My last complaint is that it wasn’t scary.  At all.  If it had freaked me out I would have been a little bit forgiving of it being religious.  Not that forgiving, but at least I would have felt freaked out.  Maybe the whole point of the book was to make me feel comforted that Jesus is my salvation, but since that isn’t my faith, I just feel irritated.  Like if you thought you got a really good cupcake cookbook, but it ended up talking about how you need to exercise instead.  I’m trying not to read any horror over the summer because I’m saving all the horror I own to read in September and October (I have big plans for October), and this was going to be the one thriller I let myself read.  And then it ended up being disappointing.  I don’t know of enough horror that I want to read to read another thriller over the summer and still have enough for my October plans, so my one summer thriller is a disappointment.  Sigh.  

One star.  

A Review of Panic by Lauren Oliver

Some spoilers, probably.  


Do you ever find a book on your shelf that you have no memory of ever buying or receiving?  It’s nothing like anything you would ever buy, and it’s nothing like anything anyone would ever give you-but there it is.  

Yeah.  I have no idea when I got this or how I got this, and, as far as I know, this just materialized on my shelf sometime in the last couple months.  But why not read the random book that possibly materialized?  

Whenever I started reading this book, several people commented to me that it seemed like it would be similar to The Hunger Games.  When I looked it up online several people said the same thing, so I kind of went into this thinking it would be kind of like The Hunger Games.  It ended up being nothing like The Hunger Games, which I’m actually really happy about because I didn’t like The Hunger Games.  I did end up not really liking Panic either, but not because of any similarity to any other book.  

I’m not going to go into detail about what makes the two books different, because one, they pretty much have no similarities, and two, I’m trying to not be too spoilery.  

I found this book similar to Rooms, which is the only other book I’ve read from this author.  The characters in both books seem very similar as far as personality goes, and in both books all of the parents are horrible.  Also, it seems like what separates this author’s young adult books and her adult books is the amount of sex and drinking.  Obviously there’s more to adulthood than just sex and drinking.  You also have to pay taxes and maintain your lawn.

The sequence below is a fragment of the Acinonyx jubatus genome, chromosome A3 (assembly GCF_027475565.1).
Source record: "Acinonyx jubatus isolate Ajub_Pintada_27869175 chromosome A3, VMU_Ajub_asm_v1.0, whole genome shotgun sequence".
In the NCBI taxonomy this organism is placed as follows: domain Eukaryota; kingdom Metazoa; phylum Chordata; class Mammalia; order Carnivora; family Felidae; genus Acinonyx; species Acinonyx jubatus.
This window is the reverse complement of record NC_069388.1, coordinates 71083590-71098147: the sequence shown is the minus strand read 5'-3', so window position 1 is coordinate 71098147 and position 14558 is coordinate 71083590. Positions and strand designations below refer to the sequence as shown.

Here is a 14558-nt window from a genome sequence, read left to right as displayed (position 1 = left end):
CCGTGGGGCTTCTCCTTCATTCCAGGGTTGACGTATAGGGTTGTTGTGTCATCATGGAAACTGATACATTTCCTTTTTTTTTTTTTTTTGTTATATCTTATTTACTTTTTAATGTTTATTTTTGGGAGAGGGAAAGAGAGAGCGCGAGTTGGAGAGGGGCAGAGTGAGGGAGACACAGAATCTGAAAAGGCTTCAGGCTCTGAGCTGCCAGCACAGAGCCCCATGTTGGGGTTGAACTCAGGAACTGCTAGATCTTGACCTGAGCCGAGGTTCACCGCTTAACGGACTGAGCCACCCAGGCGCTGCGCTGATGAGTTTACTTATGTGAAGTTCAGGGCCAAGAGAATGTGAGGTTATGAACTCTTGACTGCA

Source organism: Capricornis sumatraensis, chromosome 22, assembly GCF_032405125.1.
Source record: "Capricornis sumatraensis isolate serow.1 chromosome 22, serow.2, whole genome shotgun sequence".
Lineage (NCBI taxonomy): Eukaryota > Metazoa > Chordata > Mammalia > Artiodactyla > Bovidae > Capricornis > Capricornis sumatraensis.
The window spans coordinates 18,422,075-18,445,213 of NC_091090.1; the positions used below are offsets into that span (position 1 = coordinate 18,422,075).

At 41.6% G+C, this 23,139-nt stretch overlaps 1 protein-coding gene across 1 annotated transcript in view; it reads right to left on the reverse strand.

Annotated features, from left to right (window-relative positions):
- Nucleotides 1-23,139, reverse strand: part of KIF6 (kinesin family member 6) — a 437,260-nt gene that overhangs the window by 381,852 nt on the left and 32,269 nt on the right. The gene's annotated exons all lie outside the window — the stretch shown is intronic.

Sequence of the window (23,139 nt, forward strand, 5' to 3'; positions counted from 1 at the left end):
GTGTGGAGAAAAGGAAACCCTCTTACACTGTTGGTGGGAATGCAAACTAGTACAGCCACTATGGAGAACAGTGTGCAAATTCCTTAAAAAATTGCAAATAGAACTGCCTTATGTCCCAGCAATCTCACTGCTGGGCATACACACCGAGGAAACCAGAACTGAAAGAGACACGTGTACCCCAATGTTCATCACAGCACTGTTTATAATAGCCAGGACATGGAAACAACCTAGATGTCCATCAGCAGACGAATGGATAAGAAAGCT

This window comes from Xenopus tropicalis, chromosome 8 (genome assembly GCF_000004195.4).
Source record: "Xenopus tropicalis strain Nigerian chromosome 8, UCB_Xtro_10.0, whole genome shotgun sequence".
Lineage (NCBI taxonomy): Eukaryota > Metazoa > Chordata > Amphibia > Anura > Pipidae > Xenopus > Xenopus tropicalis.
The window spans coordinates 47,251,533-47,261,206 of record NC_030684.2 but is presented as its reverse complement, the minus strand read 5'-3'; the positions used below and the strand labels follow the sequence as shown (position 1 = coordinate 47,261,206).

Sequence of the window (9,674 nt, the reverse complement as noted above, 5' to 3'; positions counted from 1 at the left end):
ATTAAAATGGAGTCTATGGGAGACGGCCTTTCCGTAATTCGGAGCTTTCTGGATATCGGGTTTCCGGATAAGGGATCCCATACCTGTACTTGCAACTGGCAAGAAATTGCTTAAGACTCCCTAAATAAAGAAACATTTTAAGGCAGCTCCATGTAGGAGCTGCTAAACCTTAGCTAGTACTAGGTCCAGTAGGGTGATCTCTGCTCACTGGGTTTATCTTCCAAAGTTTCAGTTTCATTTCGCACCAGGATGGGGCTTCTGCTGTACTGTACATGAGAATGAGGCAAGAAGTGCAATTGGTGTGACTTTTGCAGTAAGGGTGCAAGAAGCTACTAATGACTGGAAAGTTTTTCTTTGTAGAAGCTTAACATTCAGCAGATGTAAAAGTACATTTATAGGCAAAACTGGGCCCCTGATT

Obviously not all parents are going to be amazing parents, but not all parents are neglectful drug addicts.  This was such a big part of both books that I kind of wonder if the author is trying to work through something.  If that’s the case, I totally get it.  I went through a period of writing songs that were literally the same song with a different chord progression.  I didn’t try to make it about the same thing, but it’s something I thought about a lot, and, whether I wanted to or not, I ended up writing about it.  This period lasted about a year and a half, and I’ve only recently stopped writing the same song repeatedly.  If the author is working through something, then I take back any criticism of this, because I get it.  However, if this is the author trying to be relatable for the teens, I don’t like it.  I see many things going around tumblr and instagram, and pretty much every other place on the internet, about how people hate their parents.  Like I said before, not every parent is going to be flawless, but not every parent is horrible.  There are plenty of teenagers who get along with their parents.  Most, if not all, of the parents in this book were horrible.  That’s just not realistic.  Also, I’m so sick of reading about people hating their parents.  I don’t hate my parents.  I don’t always agree with them on everything, but no one always agrees with everything another person says.  

I also just didn’t relate to any of the characters, and they weren’t written in a way that made them feel real so you could connect to them.  (I’m going to end up comparing the way every character in a young adult book is written to the characters from Brenna Yovanoff’s books, so I have kind of unrealistically high standards, but whatever.)  A lot of the characters seemed like characters I’ve read about in other young adult books.  They were unoriginal and boring.  The characters that I thought were the most unoriginal were Bishop and Nat.  They just seemed like the stereotypical side characters that you could see in any young adult book.  

It’s said in the book that Carp is a town where everyone knows about everything, so why did it take years for the police to figure out about and try to stop Panic?  You’d think that if everyone knew everything, they would’ve known much sooner.  You’d also think that, since it injures people, they’d have figured out about it sooner.  This just doesn’t seem realistic.